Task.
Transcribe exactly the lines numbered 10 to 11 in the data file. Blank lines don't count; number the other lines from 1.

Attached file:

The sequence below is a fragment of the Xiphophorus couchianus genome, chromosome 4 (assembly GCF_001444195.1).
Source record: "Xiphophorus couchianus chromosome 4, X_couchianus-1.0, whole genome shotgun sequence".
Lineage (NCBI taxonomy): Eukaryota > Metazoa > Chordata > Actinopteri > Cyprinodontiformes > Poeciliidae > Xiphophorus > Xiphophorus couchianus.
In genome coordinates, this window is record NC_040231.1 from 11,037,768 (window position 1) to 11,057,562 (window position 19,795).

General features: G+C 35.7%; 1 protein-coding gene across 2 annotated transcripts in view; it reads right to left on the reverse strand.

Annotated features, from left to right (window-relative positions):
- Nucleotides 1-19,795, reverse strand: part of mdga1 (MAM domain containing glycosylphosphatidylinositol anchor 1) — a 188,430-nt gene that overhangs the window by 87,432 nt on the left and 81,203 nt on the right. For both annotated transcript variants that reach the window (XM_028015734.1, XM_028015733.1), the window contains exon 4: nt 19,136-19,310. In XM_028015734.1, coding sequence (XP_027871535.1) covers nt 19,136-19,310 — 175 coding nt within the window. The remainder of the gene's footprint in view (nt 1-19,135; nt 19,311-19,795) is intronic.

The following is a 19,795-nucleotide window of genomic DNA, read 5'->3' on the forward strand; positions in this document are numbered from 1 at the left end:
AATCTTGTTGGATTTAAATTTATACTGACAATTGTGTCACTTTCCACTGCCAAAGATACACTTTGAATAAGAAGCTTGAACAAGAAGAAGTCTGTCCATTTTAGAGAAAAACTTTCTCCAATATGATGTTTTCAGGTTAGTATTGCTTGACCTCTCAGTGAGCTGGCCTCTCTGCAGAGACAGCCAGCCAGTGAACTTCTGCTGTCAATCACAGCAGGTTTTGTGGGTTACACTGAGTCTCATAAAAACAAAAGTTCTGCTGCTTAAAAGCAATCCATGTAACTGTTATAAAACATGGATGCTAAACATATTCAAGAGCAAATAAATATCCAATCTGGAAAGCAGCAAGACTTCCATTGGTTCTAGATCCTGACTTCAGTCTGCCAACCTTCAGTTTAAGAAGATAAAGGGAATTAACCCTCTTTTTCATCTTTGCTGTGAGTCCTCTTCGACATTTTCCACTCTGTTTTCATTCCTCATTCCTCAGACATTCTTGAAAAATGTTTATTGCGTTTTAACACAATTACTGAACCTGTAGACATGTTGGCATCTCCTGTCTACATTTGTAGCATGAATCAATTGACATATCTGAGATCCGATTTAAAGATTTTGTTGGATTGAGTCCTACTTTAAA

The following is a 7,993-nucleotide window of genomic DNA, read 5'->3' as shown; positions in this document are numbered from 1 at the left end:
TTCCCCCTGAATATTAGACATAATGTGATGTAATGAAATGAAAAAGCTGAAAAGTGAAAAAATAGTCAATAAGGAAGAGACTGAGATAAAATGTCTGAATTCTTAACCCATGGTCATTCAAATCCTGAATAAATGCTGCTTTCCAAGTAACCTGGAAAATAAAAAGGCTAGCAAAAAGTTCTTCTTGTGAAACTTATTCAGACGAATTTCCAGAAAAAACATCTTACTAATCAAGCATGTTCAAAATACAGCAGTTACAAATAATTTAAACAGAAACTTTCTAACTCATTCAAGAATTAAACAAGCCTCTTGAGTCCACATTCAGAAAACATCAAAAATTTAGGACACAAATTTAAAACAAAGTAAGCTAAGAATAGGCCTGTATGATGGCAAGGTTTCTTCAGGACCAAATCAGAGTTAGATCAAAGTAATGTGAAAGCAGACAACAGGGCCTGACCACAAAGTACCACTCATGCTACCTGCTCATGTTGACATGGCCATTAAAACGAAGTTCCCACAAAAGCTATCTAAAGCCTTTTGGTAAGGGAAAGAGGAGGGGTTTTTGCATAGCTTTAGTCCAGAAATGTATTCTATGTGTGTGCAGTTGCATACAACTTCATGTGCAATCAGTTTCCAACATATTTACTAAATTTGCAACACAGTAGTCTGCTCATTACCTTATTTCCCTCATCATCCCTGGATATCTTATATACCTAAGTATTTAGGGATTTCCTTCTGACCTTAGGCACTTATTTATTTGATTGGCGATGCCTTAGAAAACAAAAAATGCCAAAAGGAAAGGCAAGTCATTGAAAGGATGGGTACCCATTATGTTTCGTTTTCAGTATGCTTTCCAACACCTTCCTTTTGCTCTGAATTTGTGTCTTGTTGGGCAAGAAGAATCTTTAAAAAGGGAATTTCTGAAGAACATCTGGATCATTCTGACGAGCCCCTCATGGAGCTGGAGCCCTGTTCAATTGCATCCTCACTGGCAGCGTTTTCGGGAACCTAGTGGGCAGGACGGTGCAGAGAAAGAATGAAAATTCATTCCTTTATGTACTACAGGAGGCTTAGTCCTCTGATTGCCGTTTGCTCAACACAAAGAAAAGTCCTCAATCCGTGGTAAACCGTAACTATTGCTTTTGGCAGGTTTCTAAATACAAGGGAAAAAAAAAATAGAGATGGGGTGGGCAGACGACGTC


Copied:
The following is a 7,993-nucleotide window of genomic DNA, read 5'->3' as shown; positions in this document are numbered from 1 at the left end:
TTCCCCCTGAATATTAGACATAATGTGATGTAATGAAATGAAAAAGCTGAAAAGTGAAAAAATAGTCAATAAGGAAGAGACTGAGATAAAATGTCTGAATTCTTAACCCATGGTCATTCAAATCCTGAATAAATGCTGCTTTCCAAGTAACCTGGAAAATAAAAAGGCTAGCAAAAAGTTCTTCTTGTGAAACTTATTCAGACGAATTTCCAGAAAAAACATCTTACTAATCAAGCATGTTCAAAATACAGCAGTTACAAATAATTTAAACAGAAACTTTCTAACTCATTCAAGAATTAAACAAGCCTCTTGAGTCCACATTCAGAAAACATCAAAAATTTAGGACACAAATTTAAAACAAAGTAAGCTAAGAATAGGCCTGTATGATGGCAAGGTTTCTTCAGGACCAAATCAGAGTTAGATCAAAGTAATGTGAAAGCAGACAACAGGGCCTGACCACAAAGTACCACTCATGCTACCTGCTCATGTTGACATGGCCATTAAAACGAAGTTCCCACAAAAGCTATCTAAAGCCTTTTGGTAAGGGAAAGAGGAGGGGTTTTTGCATAGCTTTAGTCCAGAAATGTATTCTATGTGTGTGCAGTTGCATACAACTTCATGTGCAATCAGTTTCCAACATATTTACTAAATTTGCAACACAGTAGTCTGCTCATTACCTTATTTCCCTCATCATCCCTGGATATCTTATATACCTAAGTATTTAGGGATTTCCTTCTGACCTTAGGCACTTATTTATTTGATTGGCGATGCCTTAGAAAACAAAAAATGCCAAAAGGAAAGGCAAGTCATTGAAAGGATGGGTACCCATTATGTTTCGTTTTCAGTATGCTTTCCAACACCTTCCTTTTGCTCTGAATTTGTGTCTTGTTGGGCAAGAAGAATCTTTAAAAAGGGAATTTCTGAAGAACATCTGGATCATTCTGACGAGCCCCTCATGGAGCTGGAGCCCTGTTCAATTGCATCCTCACTGGCAGCGTTTTCGGGAACCTAGTGGGCAGGACGGTGCAGAGAAAGAATGAAAATTCATTCCTTTATGTACTACAGGAGGCTTAGTCCTCTGATTGCCGTTTGCTCAACACAAAGAAAAGTCCTCAATCCGTGGTAAACCGTAACTATTGCTTTTGGCAGGTTTCTAAATACAAGGGAAAAAAAAAATAGAGATGGGGTGGGCAGACGACGTC